Another chapter has come to an end in the Lowcountry’s literary community. Nationally renowned Sullivan’s Island novelist Dorothea “Dottie” Benton Frank, 67 years old, died last week in Manhattan after a short-lived battle with myelodysplastic syndrome, according to the Post and Courier.

The revered New York Times bestselling author’s untimely death came as a shock to many of her friends, literary peers and avid readers. Although she’s no longer here in the physical, Frank’s words will live on inside the hardcovers and paperbacks stocked on the shelves of home studies, local libraries and name brand bookstores.

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Sullivan's Island author and New York Times bestseller Dorothea Benton Frank has written 20 novels based on the the Charleston area.

Born and raised on the barrier island, most of Frank’s storytelling and imagery evoked was inspired by her coastal surroundings. The 1969 graduate of General William Moultrie High School, after completing fashion school in Atlanta, went on to write 20 books based on her upbringing in the Lowcountry’s landscape.

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Dorothea Benton Frank graduated from the 1969 class of General William Moultrie High School.

Although she was an island girl at heart, which was clearly portrayed throughout her life’s work, Frank frequently spent time back and forth between Sullivan’s Island and the New York City area. Frank had another home in Montclair, N.J. where she raised her children during the early stages of her career.

As for her success on the page, Frank’s first novel in 2000 was fittingly titled “Sullivan’s Island,” which debuted on the New York Times list at No. 9 nationally. This beach read would go on to be shared with more than 1 million printed copies in 10 different languages.

Other subsequent bodies of work like “Isle of Palms,” “Shem Creek” or “Folly Beach,” shared similar sand-filled memories of places she went and people she met. For Frank, her novels’ themes were always about celebrating her heritage.

Frank’s most popular piece to date is her latest and last novel she’ll ever write, “Queen Bee.” The book was published in May and soared to No. 2 on the New York Times bestseller list.

Over the years, Frank forged many friendships with book worms, island folk and even contemporary authors, like beloved Isle of Palms resident and New York Times bestselling author Mary Alice Monroe.

“There’s a lot of crossover between our books,” Monroe said. “Her readers and my readers are shared. They both love to read about the Lowcountry and that’s what (Frank) and I love to write about.”

Nearly 20 years ago, Frank and Monroe inevitably crossed paths at a local book signing. Monroe referred to her relationship with Frank and other notable authors like Nathalie Dupree, Patti Callahan Henry, Marjory Wentworth, Cassandra King and her husband the late Pat Conroy as a “tribe.”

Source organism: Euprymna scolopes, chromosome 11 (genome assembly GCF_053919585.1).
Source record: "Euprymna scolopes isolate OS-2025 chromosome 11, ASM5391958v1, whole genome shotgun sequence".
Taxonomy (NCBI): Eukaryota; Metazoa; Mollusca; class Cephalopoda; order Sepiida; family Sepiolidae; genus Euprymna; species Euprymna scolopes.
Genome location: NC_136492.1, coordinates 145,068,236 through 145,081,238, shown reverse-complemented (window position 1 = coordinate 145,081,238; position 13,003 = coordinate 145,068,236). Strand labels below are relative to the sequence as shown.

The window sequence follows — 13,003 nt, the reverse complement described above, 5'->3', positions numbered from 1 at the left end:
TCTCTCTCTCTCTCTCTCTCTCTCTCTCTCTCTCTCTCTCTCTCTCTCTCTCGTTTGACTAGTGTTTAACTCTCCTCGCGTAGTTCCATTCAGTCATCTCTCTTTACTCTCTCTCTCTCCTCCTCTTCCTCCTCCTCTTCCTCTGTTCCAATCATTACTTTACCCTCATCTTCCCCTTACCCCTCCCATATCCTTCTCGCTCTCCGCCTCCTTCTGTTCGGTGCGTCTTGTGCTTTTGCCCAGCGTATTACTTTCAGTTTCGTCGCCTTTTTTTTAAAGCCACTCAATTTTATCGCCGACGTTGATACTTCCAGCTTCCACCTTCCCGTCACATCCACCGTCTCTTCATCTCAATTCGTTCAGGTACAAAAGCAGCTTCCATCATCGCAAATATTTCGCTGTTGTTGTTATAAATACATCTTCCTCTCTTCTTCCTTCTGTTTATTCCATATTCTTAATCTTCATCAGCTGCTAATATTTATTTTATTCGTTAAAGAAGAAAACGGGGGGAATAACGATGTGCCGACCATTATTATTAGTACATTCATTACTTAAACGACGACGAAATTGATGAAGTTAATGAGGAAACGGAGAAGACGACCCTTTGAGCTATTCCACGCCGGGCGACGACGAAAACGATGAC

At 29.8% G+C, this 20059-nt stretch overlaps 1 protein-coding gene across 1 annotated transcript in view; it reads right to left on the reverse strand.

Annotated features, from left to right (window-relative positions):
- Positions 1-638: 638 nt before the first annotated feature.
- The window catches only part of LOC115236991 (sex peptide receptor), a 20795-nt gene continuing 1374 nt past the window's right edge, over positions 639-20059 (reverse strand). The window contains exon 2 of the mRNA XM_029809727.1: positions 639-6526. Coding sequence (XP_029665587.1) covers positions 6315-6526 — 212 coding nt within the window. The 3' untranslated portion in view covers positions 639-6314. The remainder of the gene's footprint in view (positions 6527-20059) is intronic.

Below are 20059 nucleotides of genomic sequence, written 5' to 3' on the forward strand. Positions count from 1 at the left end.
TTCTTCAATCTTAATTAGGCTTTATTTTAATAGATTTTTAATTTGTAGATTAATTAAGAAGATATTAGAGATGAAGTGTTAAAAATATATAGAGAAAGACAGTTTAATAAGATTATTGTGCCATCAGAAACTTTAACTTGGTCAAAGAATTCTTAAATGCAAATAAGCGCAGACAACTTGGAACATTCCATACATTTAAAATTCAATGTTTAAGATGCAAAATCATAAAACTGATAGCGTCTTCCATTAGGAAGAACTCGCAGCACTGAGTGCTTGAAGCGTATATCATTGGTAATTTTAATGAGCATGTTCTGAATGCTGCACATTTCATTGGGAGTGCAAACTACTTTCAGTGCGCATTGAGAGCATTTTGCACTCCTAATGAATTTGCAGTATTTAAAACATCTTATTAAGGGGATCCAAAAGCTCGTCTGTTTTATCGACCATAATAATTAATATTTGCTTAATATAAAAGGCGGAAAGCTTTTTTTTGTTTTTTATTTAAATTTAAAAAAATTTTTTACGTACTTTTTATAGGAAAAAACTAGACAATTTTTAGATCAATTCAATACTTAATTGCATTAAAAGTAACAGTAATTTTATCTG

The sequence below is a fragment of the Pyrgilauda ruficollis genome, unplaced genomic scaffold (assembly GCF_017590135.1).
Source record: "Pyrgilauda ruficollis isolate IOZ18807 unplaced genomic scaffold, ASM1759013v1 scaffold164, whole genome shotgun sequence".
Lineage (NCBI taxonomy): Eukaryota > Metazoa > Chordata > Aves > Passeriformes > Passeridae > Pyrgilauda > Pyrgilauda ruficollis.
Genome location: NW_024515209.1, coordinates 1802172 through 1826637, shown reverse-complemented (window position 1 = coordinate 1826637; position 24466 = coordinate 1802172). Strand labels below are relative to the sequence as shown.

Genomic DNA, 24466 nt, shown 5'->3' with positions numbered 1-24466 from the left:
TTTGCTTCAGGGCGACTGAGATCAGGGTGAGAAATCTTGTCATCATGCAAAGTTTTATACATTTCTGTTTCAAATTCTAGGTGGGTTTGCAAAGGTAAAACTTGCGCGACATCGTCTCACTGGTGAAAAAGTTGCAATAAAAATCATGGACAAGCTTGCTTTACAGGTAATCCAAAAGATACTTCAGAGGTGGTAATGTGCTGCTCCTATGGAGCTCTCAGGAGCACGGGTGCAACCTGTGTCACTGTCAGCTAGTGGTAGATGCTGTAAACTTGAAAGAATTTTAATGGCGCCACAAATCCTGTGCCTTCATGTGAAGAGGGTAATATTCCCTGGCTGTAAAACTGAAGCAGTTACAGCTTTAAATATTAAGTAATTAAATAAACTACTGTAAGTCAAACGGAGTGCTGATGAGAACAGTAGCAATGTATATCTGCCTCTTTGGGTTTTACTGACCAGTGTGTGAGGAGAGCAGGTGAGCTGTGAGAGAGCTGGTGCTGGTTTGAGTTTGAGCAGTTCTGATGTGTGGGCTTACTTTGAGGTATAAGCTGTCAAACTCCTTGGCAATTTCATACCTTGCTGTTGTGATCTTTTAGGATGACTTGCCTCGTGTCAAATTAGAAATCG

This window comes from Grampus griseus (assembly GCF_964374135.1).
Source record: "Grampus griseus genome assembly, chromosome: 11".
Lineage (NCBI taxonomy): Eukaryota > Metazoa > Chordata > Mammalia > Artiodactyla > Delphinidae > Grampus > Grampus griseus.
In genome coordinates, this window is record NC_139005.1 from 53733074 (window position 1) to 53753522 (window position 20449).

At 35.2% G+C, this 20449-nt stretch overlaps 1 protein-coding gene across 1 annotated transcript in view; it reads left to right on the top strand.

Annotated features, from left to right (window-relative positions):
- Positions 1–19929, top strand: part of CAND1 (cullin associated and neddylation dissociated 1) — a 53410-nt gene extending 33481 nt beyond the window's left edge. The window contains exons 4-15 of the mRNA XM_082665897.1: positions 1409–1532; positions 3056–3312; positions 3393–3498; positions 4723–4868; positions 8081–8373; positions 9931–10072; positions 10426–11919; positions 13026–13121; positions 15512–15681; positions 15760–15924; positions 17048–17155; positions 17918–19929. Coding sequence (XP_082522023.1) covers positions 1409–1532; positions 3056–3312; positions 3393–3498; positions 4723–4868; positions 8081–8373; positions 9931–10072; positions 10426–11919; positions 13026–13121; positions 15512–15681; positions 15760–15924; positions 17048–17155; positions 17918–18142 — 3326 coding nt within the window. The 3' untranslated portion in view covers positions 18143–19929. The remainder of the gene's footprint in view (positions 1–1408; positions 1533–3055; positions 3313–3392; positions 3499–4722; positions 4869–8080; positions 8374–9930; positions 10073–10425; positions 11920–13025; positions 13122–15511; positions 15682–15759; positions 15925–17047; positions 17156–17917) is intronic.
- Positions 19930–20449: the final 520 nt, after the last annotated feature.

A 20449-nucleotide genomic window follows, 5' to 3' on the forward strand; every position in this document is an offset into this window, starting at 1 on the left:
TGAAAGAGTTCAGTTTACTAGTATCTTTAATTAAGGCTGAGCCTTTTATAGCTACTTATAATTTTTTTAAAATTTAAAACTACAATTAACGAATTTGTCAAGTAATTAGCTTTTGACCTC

They would all catch up anytime one of them was in town for a book signing or any event that gave them an excuse to enjoy each other’s company.

“We know that we are watching out for each other and care about each other’s successes,” Monroe said. “I do feel that over the years we’ve all come to depend on each other to be there.”

When Monroe and Frank would reunite they chatted about the business side of publishing, families, celebrated weddings and successes of their children and grandchildren. It was mostly never about their day jobs as highly esteemed wordsmiths.

“We were just two women talking as women. We really didn’t dig into our books,” Monroe laughed.

Monroe confessed now that Frank’s gone there’s a real “hole in the tribe.” What she admired most about Frank was her strong personality and larger than life persona. An aura that was tastefully unapologetic yet unpretentious.

“She always had a joke. She always had a big smile. And we miss her,” Monroe lamented. “She was a very smart woman, in addition to being a good writer. She was savvy about the business and always had something to share.”

Monroe described Frank’s writing style as a passionate one that derived from an honest place. She noted that her peers took great pride in her writing because it originated from what or who she knew.

“She had her own distinct writing voice that was humorous and she could nail a character beautifully,” Monroe remarked. She appreciated the humor and quirkiness of Frank’s characters.

As far as adjusting to the fame and the lifestyle that comes with being a New York Times bestselling author, Monroe noted that there’s a pressure that comes with the publicity. She admitted it’s difficult and it puts a lot of strain on one’s personal life and health.

“I think if there’s a lesson that we call need to take from Dottie’s and Pat Conroy’s sudden passing is that life is pressure and that we have to take care of ourselves and each other,” Monroe added. “And to remember every day to say ‘I love you’ to people you care about.”

Monroe expressed that she never got the chance to say goodbye due to Frank’s sudden departure. She confided that having no closure makes things all the more sorrowful.

“It’s like a thief in the night. It can strike fast and hard and catch you by surprise. It’s not something I think anyone anticipated,” she said.

In 2015, Frank was inducted into the South Carolina Academy of authors and has been honored many times for her work raising awareness about domestic violence and for her community service.

“I think Dorothea will forever be an icon in southern Lowcountry literature... She will be remembered as a beloved individual and her books will be remembered because of her voice,” Monroe added.

Frank’s passing came just days before her birthday. She would have turned 68 on Thursday, Sept. 12.